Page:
Men and Mental Health
While mental illnesses affect both men and women, the prevalence of mental illnesses in men is often lower than women. Men with mental illnesses are also less likely to have received mental health treatment than women in the past year. However, men are more likely to die by suicide than women, according to the Centers for Disease Control and Prevention. Recognizing the signs that you or someone you love may have a mental disorder is the first step toward getting treatment. The earlier that treatment begins, the more effective it can be.
Men and women can develop most of the same mental disorders and conditions but may experience different symptoms. Some symptoms include:
- Anger, irritability, or aggressiveness
- Noticeable changes in mood, energy level, or appetite
- Difficulty sleeping or sleeping too much
- Difficulty concentrating, feeling restless, or on edge
- Increased worry or feeling stressed
- Misuse of alcohol and/or drugs
- Sadness or hopelessness
- Suicidal thoughts
- Feeling flat or having trouble feeling positive emotions
- Engaging in high-risk activities
- Aches, headaches, digestive problems without a clear cause
- Obsessive thinking or compulsive behavior
- Thoughts or behaviors that interfere with work, family, or social life
- Unusual thinking or behaviors that concern other people
Mental disorders can be treated: If you are unsure where to go for help, ask your family doctor or visit NIMH’s Help for Mental Illnesses webpage. Communicating well with your health care provider can improve your care and help you both make good choices about your health. Read about tips to help prepare and get the most out of your visit. For additional resources, including questions to ask your health care provider, visit the Agency for Healthcare Research and Quality.
If you or someone you know is in a crisis, get help immediately. You can call 911 or the National Suicide Prevention Line at 1-800-273-TALK (8255).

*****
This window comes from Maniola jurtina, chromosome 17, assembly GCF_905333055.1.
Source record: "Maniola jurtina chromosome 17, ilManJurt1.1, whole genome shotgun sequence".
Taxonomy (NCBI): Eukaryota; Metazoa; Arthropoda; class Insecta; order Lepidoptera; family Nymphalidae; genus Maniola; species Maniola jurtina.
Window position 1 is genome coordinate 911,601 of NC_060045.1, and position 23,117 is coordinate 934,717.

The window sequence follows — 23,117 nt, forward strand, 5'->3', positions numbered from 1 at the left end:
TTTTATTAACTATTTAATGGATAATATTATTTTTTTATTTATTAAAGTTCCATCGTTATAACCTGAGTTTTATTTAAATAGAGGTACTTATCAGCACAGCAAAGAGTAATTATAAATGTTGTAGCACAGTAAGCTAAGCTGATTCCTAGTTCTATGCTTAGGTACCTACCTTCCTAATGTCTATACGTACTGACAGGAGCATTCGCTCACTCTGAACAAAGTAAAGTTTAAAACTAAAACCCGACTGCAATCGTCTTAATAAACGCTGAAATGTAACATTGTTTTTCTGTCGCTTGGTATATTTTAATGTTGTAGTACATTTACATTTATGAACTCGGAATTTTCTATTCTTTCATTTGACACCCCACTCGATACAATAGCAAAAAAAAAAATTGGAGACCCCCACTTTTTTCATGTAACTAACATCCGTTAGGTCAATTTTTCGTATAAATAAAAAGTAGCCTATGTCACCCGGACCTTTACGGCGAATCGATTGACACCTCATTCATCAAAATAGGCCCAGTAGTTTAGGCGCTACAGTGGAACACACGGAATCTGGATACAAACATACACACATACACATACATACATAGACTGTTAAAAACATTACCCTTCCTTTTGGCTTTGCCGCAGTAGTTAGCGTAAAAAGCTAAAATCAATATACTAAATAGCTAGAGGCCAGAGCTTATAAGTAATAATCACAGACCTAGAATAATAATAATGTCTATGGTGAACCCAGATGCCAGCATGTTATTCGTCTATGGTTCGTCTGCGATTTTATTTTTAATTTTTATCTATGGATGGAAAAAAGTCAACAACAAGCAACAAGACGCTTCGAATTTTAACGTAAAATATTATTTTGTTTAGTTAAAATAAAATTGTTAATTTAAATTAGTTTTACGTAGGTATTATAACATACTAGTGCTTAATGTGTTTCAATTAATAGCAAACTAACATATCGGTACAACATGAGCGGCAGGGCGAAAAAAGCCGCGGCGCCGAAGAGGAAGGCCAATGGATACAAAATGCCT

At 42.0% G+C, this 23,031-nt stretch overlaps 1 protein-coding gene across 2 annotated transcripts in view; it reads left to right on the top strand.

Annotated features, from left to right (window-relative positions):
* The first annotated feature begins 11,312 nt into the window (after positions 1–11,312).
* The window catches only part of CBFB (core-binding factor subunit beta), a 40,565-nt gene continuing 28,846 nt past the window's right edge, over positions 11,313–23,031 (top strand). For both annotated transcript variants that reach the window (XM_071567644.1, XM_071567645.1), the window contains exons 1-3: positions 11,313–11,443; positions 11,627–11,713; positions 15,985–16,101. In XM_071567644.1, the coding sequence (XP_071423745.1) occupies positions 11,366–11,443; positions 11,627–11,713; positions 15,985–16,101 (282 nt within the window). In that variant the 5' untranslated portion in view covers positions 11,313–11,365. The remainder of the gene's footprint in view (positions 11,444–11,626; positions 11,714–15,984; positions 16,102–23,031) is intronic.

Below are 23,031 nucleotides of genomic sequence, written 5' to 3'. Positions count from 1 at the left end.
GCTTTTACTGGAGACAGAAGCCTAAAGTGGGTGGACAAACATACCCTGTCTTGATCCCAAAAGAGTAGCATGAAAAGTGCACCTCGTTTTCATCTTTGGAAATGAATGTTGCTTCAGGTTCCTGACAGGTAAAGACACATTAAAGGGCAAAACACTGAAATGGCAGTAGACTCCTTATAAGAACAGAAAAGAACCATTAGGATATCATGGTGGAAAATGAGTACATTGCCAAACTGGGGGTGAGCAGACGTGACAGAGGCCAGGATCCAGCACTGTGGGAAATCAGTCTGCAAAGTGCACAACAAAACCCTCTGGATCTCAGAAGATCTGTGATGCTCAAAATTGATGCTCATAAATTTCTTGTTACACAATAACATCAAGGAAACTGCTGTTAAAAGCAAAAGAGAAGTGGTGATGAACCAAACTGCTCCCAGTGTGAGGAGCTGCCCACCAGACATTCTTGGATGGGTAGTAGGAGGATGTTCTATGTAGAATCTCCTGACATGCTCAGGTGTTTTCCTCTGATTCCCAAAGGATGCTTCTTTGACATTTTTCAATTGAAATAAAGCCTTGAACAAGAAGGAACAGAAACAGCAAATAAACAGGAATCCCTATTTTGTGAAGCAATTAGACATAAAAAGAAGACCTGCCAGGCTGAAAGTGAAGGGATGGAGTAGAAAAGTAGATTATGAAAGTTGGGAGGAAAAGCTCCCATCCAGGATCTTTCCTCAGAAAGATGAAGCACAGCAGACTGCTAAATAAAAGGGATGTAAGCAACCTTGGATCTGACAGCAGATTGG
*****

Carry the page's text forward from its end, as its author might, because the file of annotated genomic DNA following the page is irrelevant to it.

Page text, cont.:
- Media Advisory: NIMH Experts Available to Discuss Mental Health Concerns Related to the Coronavirus (COVID-19) Pandemic
• Media Advisory
Experts from the National Institute of Mental Health (NIMH) are available to speak on a variety of topics related to mental health and the coronavirus pandemic, such as the effects of the pandemic and isolation on those with and without mental illnesses; healthy ways to deal with stress, anxiety, and loneliness; how to talk with children and teens about the coronavirus; and how people can find mental health help and support if they need it.
- Higher Death Rate Among Youth with First Episode Psychosis
• Press Release
A new study shows that young people with first episode psychosis have a much higher death rate than previously thought. Researchers looked at people aged 16-30 and found that the group died at a rate at least 24 times greater than the same age group in the general population.
Featured Health Topics and Resources
Featured Health Topics
Some of the mental disorders affecting men include:
- Anxiety Disorders including social phobia
- Attention-Deficit Hyperactivity Disorder (ADHD, ADD)
- Autism Spectrum Disorder
- Bipolar Disorder
- Borderline Personality Disorder
- Eating Disorders
- Obsessive-Compulsive Disorder
- Post-Traumatic Stress Disorder (PTSD)
- Substance Use and Co-Occurring Mental Disorders
- Suicide Prevention
Featured Brochures and Fact Sheets
- Brother, You’re on My Mind: This National Institute on Minority Health and Health Disparities initiative uses a variety of activities to raise awareness of the mental health challenges associated with depression and stress that affect African American men and their families.
- Men’s Health: National Library of Medicine’s MedlinePlus offers resources on men’s health (en Español).